If you are a WUOT listener, you will soon be exposed to an interesting new feature. I recently met Jess Mador who has moved to Knoxville from Minnesota for the project (and just in time for our milder winter) and walked around downtown to tell her a little about who we are and get to know her and what she’s up to. It’s an interesting project called “TruckBeat.”
Still getting underway, TruckBeat will have a fancier website soon where they will archive the stories now under production. You’ll also find them on twitter (#FindingAmerica) and Facebook. The project is a collaboration between Jess, Matt Shafer Powell and WUOT and is part of the larger group of projects sponsored by AIR Media (Association of Independents in Radio) as a part of their “Localore: Finding America” initiative. They’ve given grants to journalists to cover fifteen different areas of the country and Jess moved here to be a part of a project covering east Tennessee.
Her bio is impressive: “award-winning public radio reporter, writer, producer and storyteller with more than a decade of experience at stations around the country, including at Minnesota Public Radio. She’s also worked in documentary film and television news. She holds a Master’s degree from the Columbia University Graduate School Journalism.”
She moved here in November after eight years in Minnesota. Most recently she’s made her living as a freelancer, “reporting and producing audio stories for stations around Minnesota and the country, and writing for the web and magazines.” She worked as a “Metro Desk reporter at Minnesota Public Radio in the Twin Cities, where I also covered the housing and veterans beats.” She’d moved there from New York City and she’s worked in “documentary film, commercial and television production,” winning awards along the way. While here, she will work with Matt, who many of us know as a voice on WUOT, but you may not know that he is an Edward R. Murrow Award winner for his reporting.
She’s set to be here through July of this year, but hopes to work out a way to extend the stay. She confided that she’s sort of fallen in love with the city – which is no surprise to us, of course. Her goal during the project is to find stories that are under-reported at a national level. She’ll start by looking at regional health issues, but will likely expand from there. The focus is on issues that shape life in our region. Production will include audio, video and photo stories with the hope some of the audio content is picked up by networks such as NPR.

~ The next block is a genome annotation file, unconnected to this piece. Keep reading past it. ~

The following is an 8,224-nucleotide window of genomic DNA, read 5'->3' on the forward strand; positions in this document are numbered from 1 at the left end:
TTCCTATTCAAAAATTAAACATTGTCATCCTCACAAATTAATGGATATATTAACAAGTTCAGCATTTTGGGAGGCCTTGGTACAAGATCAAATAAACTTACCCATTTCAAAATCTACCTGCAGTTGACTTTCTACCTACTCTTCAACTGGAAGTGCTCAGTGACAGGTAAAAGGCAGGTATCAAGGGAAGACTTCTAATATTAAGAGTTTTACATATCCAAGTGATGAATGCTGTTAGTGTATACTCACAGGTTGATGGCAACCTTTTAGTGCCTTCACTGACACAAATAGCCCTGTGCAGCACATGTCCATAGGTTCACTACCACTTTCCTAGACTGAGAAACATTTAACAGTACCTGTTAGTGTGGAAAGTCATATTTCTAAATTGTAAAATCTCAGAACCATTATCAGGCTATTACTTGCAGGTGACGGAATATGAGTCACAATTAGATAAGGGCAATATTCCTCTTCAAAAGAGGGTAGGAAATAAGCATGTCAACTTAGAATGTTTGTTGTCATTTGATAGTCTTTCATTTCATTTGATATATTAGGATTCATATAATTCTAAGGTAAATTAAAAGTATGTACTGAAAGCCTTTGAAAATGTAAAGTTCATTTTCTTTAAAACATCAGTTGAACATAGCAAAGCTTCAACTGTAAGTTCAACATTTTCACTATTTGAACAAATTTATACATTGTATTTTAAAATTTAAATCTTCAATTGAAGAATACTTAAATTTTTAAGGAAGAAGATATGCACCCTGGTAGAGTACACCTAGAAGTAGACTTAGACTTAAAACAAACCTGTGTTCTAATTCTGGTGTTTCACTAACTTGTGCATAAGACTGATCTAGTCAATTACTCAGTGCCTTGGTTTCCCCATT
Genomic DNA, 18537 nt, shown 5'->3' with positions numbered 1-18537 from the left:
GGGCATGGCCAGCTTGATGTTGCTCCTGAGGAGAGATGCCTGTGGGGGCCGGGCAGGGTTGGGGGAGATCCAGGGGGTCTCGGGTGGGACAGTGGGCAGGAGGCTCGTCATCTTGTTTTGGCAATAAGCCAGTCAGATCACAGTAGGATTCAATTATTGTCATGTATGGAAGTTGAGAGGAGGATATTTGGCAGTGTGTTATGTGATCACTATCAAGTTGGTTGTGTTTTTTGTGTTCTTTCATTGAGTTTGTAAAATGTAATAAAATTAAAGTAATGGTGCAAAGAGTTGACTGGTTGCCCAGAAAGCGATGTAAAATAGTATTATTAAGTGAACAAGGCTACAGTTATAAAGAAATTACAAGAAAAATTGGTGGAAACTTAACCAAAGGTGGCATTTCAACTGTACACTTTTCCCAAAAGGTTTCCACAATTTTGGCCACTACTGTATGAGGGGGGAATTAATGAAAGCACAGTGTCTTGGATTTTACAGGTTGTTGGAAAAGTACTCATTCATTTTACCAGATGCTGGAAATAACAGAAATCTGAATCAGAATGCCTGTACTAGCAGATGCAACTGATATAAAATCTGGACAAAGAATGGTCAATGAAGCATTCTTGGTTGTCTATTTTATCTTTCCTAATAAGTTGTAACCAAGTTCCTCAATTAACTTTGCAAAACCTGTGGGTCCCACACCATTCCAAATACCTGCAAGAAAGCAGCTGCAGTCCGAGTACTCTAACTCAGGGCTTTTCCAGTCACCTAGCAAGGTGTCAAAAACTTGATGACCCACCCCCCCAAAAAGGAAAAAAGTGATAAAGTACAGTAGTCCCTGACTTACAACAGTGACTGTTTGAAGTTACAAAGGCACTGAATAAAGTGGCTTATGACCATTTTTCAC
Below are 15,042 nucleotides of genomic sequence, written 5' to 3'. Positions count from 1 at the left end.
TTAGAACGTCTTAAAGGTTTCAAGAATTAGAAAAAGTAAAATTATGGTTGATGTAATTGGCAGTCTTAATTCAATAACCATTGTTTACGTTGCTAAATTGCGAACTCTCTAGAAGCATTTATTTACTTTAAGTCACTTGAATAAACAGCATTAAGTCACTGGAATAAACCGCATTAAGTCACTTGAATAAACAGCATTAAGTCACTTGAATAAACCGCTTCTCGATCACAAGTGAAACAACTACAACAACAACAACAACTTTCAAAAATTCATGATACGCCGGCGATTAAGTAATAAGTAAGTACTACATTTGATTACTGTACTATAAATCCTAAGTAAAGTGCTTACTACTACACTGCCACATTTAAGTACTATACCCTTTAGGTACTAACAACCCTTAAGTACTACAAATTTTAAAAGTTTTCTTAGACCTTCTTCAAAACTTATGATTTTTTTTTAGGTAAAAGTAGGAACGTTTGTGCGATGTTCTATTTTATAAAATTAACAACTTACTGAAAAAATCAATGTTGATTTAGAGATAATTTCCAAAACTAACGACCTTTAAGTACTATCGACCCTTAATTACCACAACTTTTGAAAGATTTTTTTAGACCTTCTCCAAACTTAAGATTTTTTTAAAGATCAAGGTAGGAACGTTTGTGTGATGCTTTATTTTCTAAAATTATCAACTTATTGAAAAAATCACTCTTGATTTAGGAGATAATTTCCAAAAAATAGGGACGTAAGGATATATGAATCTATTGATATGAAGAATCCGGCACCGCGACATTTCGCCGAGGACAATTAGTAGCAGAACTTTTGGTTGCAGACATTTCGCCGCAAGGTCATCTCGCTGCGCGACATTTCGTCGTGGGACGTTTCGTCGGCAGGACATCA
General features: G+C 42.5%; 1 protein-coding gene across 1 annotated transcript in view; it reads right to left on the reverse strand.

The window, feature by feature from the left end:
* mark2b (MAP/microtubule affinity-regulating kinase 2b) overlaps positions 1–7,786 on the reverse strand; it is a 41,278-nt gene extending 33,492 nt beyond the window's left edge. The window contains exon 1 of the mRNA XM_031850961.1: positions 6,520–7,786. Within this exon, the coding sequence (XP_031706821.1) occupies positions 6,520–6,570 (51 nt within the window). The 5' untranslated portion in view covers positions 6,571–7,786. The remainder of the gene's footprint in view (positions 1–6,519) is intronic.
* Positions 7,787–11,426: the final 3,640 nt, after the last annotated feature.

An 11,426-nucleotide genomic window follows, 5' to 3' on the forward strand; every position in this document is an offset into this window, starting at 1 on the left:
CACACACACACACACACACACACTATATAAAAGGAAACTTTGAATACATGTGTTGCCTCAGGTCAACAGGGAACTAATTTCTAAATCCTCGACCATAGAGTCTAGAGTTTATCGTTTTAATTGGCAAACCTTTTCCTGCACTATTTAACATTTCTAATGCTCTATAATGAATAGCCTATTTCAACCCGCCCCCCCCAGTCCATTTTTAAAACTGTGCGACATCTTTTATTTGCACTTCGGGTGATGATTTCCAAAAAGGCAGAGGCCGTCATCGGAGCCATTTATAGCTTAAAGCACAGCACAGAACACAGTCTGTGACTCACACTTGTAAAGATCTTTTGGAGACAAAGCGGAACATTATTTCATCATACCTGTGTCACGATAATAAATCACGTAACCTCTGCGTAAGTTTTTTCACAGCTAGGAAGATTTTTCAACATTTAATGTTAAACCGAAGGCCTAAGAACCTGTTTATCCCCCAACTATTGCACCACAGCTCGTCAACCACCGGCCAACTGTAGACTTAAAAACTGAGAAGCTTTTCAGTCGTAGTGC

The initial focus on health reporting grew from surveys of the WUOT audience indicating that “health problems and health care issues are among the biggest challenges many people face. So, TruckBeat is launching with a look into why health is a major concern for many people in the region. We are particularly interested in what is going on with drug addiction and recovery in East Tennessee.”
And yes, there is an actual truck involved in TruckBeat. You should see a former food-truck converted to, “a mobile multimedia recording studio, which we are calling The Question Truck.” Last I heard they had a lead on a suitable truck, but I don’t know if they’ve sealed the deal, so if you have a spare food truck sitting about, you might want to let me know. Jess says, ” The truck-studio will allow us to incorporate live storytelling events into our traditional reporting efforts.”
The first installment of the weekly show will air February 1 on WUOT. The program will include feature stories and “in-depth interviews with policymakers, subject matter experts and everyday people about the news and issues we encounter in the course of our reporting.” They’d also like to hear from you. If you have story tips or want to bend their ear a bit about life in Knoxville and east Tennessee, contact them at TruckBeat.org and tell them what they need to know.
I think you’ll find Jess a natural listener and a willing story-teller for our region. She’s absorbing quickly what makes our area so special. She understands the need to present a balanced picture of a place and not simply the most dramatic angle which may not represent all of who we are. I hope you’ll also see some collaboration on this page as she and I engage in a dialogue about the city. I’m excited to see where the ride on the TruckBeat might take us.